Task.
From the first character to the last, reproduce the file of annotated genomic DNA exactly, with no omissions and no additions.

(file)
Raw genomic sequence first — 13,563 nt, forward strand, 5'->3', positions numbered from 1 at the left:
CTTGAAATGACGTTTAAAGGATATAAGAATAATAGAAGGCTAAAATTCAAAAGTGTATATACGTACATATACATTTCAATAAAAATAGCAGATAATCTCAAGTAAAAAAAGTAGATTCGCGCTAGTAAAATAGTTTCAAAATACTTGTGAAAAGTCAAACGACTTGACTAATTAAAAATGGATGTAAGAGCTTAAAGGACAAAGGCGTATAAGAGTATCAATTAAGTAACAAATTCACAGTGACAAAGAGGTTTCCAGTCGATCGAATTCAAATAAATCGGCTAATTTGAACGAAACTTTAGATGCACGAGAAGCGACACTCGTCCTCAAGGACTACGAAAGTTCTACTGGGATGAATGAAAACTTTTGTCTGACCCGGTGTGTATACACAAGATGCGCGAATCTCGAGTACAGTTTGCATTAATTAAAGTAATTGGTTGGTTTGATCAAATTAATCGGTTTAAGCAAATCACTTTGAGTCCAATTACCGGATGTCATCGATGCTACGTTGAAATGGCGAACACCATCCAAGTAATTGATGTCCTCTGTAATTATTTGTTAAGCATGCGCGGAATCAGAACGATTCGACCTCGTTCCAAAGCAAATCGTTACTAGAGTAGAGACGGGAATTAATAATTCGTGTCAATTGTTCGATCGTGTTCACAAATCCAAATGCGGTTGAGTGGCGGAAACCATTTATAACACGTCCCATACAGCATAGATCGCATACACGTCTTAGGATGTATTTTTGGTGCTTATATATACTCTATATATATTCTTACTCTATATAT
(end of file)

Raw genomic sequence first — 13,563 nt, forward strand, 5'->3', positions numbered from 1 at the left:
CTTGAAATGACGTTTAAAGGATATAAGAATAATAGAAGGCTAAAATTCAAAAGTGTATATACGTACATATACATTTCAATAAAAATAGCAGATAATCTCAAGTAAAAAAAGTAGATTCGCGCTAGTAAAATAGTTTCAAAATACTTGTGAAAAGTCAAACGACTTGACTAATTAAAAATGGATGTAAGAGCTTAAAGGACAAAGGCGTATAAGAGTATCAATTAAGTAACAAATTCACAGTGACAAAGAGGTTTCCAGTCGATCGAATTCAAATAAATCGGCTAATTTGAACGAAACTTTAGATGCACGAGAAGCGACACTCGTCCTCAAGGACTACGAAAGTTCTACTGGGATGAATGAAAACTTTTGTCTGACCCGGTGTGTATACACAAGATGCGCGAATCTCGAGTACAGTTTGCATTAATTAAAGTAATTGGTTGGTTTGATCAAATTAATCGGTTTAAGCAAATCACTTTGAGTCCAATTACCGGATGTCATCGATGCTACGTTGAAATGGCGAACACCATCCAAGTAATTGATGTCCTCTGTAATTATTTGTTAAGCATGCGCGGAATCAGAACGATTCGACCTCGTTCCAAAGCAAATCGTTACTAGAGTAGAGACGGGAATTAATAATTCGTGTCAATTGTTCGATCGTGTTCACAAATCCAAATGCGGTTGAGTGGCGGAAACCATTTATAACACGTCCCATACAGCATAGATCGCATACACGTCTTAGGATGTATTTTTGGTGCTTATATATACTCTATATATATTCTTACTCTATATAT